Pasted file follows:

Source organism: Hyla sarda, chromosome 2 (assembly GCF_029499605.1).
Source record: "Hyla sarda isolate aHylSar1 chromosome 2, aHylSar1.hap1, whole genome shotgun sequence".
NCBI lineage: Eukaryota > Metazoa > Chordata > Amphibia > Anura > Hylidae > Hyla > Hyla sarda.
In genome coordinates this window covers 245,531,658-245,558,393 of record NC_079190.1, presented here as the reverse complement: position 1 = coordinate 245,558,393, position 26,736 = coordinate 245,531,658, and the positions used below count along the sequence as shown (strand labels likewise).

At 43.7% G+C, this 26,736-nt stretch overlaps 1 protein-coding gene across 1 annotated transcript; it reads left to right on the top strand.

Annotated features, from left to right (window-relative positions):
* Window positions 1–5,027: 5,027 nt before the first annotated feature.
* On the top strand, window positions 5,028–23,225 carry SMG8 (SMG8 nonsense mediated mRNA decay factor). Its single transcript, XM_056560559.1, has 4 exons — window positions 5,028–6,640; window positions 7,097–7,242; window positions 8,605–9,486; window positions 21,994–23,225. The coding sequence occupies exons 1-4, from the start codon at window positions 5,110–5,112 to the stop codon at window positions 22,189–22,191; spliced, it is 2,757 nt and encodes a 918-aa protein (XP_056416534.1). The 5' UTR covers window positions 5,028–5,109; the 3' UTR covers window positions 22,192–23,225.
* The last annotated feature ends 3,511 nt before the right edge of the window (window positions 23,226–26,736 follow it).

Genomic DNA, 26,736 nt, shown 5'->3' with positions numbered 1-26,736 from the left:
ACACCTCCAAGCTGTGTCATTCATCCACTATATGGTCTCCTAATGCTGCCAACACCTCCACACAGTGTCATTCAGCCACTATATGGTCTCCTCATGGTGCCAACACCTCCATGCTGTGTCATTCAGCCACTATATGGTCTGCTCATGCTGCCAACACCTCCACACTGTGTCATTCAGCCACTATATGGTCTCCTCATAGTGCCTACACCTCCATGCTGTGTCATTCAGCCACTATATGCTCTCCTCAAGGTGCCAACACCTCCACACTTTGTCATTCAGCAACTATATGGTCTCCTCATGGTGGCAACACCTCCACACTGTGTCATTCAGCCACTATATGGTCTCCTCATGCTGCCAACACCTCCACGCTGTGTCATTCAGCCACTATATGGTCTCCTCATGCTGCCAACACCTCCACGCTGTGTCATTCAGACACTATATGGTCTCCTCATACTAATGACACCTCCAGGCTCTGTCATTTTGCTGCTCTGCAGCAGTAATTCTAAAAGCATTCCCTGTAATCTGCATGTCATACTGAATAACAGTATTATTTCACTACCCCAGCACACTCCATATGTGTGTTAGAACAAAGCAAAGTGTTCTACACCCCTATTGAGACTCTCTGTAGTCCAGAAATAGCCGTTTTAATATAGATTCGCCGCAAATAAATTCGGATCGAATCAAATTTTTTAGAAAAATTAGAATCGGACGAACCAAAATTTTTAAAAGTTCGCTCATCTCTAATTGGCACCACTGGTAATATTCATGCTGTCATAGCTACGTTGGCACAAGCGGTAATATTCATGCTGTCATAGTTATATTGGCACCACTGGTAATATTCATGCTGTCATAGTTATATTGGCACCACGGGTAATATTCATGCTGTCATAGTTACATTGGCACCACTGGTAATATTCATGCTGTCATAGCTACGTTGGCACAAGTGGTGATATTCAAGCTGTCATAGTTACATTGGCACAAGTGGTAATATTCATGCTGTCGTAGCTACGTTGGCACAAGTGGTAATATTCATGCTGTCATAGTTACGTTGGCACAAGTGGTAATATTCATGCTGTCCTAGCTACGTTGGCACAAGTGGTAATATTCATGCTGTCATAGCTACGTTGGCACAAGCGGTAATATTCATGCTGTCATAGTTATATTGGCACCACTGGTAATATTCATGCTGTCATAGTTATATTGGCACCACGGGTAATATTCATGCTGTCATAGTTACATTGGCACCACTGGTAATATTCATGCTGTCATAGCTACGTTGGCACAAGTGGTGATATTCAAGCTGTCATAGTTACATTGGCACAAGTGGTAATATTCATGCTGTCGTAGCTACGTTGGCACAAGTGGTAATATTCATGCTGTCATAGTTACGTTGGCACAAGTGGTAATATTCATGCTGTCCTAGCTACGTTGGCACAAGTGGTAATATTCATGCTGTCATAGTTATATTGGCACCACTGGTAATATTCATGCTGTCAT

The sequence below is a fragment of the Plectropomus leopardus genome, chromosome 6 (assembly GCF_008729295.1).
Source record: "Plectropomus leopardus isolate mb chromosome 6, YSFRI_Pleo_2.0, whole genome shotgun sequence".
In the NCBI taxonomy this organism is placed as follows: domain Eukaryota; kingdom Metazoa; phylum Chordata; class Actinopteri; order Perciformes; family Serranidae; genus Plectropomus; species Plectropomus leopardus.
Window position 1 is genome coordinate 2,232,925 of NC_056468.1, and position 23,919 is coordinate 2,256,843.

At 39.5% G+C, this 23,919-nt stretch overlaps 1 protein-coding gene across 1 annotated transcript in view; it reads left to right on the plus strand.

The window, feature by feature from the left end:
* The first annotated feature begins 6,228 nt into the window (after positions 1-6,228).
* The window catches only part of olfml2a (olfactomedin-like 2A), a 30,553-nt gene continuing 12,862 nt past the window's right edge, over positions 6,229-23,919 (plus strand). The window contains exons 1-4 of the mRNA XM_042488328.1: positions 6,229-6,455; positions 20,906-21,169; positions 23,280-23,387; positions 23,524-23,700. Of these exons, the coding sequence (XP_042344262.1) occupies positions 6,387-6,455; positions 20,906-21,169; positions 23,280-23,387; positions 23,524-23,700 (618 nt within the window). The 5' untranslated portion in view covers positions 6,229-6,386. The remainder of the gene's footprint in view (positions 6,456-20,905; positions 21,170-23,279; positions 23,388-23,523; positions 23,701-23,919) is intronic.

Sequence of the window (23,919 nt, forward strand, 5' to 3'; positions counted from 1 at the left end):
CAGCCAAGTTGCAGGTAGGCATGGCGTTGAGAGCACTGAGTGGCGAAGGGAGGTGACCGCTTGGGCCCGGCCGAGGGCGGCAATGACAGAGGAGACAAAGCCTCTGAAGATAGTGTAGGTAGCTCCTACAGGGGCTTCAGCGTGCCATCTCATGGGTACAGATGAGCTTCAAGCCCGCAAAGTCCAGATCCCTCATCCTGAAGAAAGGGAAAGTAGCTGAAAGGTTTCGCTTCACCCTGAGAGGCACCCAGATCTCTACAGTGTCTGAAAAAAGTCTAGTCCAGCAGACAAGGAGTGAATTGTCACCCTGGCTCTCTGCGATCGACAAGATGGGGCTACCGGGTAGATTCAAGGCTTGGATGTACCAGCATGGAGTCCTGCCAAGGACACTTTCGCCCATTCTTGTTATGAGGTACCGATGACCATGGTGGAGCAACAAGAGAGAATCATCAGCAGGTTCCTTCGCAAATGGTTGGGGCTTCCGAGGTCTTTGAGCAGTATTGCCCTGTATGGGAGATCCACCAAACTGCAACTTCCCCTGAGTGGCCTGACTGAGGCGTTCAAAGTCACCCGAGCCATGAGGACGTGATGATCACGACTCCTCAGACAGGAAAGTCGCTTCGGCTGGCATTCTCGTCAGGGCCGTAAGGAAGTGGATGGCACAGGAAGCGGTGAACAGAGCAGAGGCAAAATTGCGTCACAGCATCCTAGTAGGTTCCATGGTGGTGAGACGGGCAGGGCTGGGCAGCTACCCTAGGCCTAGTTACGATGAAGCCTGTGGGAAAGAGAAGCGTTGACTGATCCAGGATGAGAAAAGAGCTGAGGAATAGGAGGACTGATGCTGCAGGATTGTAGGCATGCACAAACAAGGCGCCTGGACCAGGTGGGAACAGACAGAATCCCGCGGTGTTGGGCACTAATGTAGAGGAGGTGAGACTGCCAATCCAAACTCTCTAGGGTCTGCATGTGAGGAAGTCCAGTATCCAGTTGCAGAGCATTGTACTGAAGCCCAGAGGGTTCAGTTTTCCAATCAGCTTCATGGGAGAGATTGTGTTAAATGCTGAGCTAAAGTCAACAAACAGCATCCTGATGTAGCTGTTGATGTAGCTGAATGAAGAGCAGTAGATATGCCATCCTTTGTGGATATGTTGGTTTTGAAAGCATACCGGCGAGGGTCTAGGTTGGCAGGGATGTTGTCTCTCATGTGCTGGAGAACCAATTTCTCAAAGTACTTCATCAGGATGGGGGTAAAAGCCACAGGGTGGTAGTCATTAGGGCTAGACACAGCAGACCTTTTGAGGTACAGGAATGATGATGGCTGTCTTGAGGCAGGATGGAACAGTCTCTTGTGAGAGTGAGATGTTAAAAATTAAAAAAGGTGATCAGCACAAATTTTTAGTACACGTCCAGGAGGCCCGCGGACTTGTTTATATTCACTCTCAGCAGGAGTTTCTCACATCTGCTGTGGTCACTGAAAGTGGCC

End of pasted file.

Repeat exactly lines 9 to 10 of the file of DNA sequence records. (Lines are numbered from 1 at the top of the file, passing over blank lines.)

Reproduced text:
* The last annotated feature ends 3,511 nt before the right edge of the window (window positions 23,226–26,736 follow it).

Genomic DNA, 26,736 nt, shown 5'->3' with positions numbered 1-26,736 from the left: